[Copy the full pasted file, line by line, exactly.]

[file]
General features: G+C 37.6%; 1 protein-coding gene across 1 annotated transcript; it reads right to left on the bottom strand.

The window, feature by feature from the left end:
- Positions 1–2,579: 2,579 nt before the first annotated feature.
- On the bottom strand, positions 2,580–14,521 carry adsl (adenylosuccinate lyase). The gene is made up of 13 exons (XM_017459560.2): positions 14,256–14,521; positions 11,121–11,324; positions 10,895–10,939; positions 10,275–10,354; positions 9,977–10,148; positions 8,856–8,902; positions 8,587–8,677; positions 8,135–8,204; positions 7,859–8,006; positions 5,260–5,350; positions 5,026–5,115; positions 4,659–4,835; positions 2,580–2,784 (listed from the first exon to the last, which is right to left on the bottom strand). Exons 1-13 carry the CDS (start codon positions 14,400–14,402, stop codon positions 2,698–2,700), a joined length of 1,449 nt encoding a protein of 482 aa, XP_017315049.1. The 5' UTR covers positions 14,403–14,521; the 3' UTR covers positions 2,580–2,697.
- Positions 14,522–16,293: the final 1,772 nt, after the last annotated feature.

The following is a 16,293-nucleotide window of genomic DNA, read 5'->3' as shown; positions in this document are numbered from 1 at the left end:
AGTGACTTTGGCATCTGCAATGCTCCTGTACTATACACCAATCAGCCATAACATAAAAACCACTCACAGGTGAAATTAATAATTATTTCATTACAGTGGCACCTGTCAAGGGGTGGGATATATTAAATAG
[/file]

General features: G+C 37.6%; 1 protein-coding gene across 1 annotated transcript; it reads right to left on the bottom strand.

The window, feature by feature from the left end:
- Positions 1–2,579: 2,579 nt before the first annotated feature.
- On the bottom strand, positions 2,580–14,521 carry adsl (adenylosuccinate lyase). The gene is made up of 13 exons (XM_017459560.2): positions 14,256–14,521; positions 11,121–11,324; positions 10,895–10,939; positions 10,275–10,354; positions 9,977–10,148; positions 8,856–8,902; positions 8,587–8,677; positions 8,135–8,204; positions 7,859–8,006; positions 5,260–5,350; positions 5,026–5,115; positions 4,659–4,835; positions 2,580–2,784 (listed from the first exon to the last, which is right to left on the bottom strand). Exons 1-13 carry the CDS (start codon positions 14,400–14,402, stop codon positions 2,698–2,700), a joined length of 1,449 nt encoding a protein of 482 aa, XP_017315049.1. The 5' UTR covers positions 14,403–14,521; the 3' UTR covers positions 2,580–2,697.
- Positions 14,522–16,293: the final 1,772 nt, after the last annotated feature.

The following is a 16,293-nucleotide window of genomic DNA, read 5'->3' as shown; positions in this document are numbered from 1 at the left end:
AGTGACTTTGGCATCTGCAATGCTCCTGTACTATACACCAATCAGCCATAACATAAAAACCACTCACAGGTGAAATTAATAATTATTTCATTACAGTGGCACCTGTCAAGGGGTGGGATATATTAAATAG